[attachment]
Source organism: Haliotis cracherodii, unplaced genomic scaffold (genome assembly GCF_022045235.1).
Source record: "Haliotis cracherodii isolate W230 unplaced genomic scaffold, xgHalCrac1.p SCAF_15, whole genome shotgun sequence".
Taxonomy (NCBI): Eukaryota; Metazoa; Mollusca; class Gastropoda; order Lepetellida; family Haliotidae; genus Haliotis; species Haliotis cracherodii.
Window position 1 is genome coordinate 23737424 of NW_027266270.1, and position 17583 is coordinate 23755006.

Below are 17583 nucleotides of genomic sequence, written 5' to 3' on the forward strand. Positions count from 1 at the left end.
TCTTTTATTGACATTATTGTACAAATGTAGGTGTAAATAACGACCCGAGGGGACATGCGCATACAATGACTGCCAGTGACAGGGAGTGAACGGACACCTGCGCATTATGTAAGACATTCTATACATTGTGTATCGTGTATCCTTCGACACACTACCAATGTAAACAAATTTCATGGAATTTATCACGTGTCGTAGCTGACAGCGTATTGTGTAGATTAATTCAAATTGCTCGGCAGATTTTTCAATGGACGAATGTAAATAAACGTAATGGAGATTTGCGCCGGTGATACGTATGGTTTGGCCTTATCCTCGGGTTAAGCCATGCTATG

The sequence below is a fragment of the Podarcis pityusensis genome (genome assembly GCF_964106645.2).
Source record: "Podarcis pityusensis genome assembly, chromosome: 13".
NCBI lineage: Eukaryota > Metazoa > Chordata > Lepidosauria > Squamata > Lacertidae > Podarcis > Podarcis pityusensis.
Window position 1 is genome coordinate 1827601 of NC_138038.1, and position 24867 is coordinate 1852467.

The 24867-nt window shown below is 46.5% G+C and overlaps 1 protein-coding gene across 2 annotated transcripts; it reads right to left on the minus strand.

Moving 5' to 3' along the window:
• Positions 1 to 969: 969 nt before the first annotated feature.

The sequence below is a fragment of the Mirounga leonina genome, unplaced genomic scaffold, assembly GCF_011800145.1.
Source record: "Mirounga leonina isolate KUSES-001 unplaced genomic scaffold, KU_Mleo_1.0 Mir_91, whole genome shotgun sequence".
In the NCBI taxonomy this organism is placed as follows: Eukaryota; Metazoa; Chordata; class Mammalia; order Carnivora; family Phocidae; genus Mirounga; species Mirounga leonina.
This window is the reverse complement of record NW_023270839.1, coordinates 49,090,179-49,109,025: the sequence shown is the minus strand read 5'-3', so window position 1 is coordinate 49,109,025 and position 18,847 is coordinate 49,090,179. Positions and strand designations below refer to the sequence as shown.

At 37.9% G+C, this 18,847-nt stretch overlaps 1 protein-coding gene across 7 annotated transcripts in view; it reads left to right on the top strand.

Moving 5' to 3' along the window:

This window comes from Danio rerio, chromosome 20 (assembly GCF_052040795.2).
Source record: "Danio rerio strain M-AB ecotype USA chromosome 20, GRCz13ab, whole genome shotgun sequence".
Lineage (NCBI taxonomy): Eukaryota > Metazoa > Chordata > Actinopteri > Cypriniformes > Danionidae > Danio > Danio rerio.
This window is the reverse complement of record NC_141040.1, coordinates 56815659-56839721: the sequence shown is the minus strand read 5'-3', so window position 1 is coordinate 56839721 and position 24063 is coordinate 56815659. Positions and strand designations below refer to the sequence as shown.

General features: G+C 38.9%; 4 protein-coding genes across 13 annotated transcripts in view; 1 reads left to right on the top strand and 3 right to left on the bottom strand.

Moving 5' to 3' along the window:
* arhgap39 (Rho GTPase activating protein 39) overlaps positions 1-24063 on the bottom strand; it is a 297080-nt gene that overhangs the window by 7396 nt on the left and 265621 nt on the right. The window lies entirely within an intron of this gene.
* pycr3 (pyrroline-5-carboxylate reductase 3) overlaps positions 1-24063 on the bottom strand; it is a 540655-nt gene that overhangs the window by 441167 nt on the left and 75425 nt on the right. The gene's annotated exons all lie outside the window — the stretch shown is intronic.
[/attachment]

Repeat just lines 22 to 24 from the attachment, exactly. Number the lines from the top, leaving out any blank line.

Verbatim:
Lineage (NCBI taxonomy): Eukaryota > Metazoa > Chordata > Actinopteri > Cypriniformes > Danionidae > Danio > Danio rerio.
This window is the reverse complement of record NC_141040.1, coordinates 56815659-56839721: the sequence shown is the minus strand read 5'-3', so window position 1 is coordinate 56839721 and position 24063 is coordinate 56815659. Positions and strand designations below refer to the sequence as shown.

General features: G+C 38.9%; 4 protein-coding genes across 13 annotated transcripts in view; 1 reads left to right on the top strand and 3 right to left on the bottom strand.